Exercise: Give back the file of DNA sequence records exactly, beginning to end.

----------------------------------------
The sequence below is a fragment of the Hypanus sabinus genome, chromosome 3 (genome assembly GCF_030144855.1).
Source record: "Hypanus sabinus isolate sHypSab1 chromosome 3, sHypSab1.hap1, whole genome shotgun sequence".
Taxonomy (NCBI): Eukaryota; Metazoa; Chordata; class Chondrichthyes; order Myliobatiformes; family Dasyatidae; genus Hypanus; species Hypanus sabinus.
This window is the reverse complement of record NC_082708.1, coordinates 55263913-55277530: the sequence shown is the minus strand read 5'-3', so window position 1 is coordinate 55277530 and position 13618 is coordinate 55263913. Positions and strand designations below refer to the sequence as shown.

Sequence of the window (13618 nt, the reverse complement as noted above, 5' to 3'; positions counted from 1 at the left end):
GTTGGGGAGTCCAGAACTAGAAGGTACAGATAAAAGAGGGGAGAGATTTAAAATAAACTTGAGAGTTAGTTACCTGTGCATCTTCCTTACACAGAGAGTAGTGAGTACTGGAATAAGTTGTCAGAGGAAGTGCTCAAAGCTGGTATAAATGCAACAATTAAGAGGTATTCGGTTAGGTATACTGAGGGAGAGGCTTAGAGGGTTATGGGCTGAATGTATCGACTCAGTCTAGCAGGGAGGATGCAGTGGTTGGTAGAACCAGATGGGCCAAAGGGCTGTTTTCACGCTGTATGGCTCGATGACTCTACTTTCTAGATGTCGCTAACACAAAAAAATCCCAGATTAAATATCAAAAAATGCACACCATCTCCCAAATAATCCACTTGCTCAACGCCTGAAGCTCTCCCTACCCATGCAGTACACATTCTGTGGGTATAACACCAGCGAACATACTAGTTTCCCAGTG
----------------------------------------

The sequence below is a fragment of the Hypanus sabinus genome, chromosome 3 (genome assembly GCF_030144855.1).
Source record: "Hypanus sabinus isolate sHypSab1 chromosome 3, sHypSab1.hap1, whole genome shotgun sequence".
Taxonomy (NCBI): Eukaryota; Metazoa; Chordata; class Chondrichthyes; order Myliobatiformes; family Dasyatidae; genus Hypanus; species Hypanus sabinus.
This window is the reverse complement of record NC_082708.1, coordinates 55263913-55277530: the sequence shown is the minus strand read 5'-3', so window position 1 is coordinate 55277530 and position 13618 is coordinate 55263913. Positions and strand designations below refer to the sequence as shown.

Sequence of the window (13618 nt, the reverse complement as noted above, 5' to 3'; positions counted from 1 at the left end):
GTTGGGGAGTCCAGAACTAGAAGGTACAGATAAAAGAGGGGAGAGATTTAAAATAAACTTGAGAGTTAGTTACCTGTGCATCTTCCTTACACAGAGAGTAGTGAGTACTGGAATAAGTTGTCAGAGGAAGTGCTCAAAGCTGGTATAAATGCAACAATTAAGAGGTATTCGGTTAGGTATACTGAGGGAGAGGCTTAGAGGGTTATGGGCTGAATGTATCGACTCAGTCTAGCAGGGAGGATGCAGTGGTTGGTAGAACCAGATGGGCCAAAGGGCTGTTTTCACGCTGTATGGCTCGATGACTCTACTTTCTAGATGTCGCTAACACAAAAAAATCCCAGATTAAATATCAAAAAATGCACACCATCTCCCAAATAATCCACTTGCTCAACGCCTGAAGCTCTCCCTACCCATGCAGTACACATTCTGTGGGTATAACACCAGCGAACATACTAGTTTCCCAGTG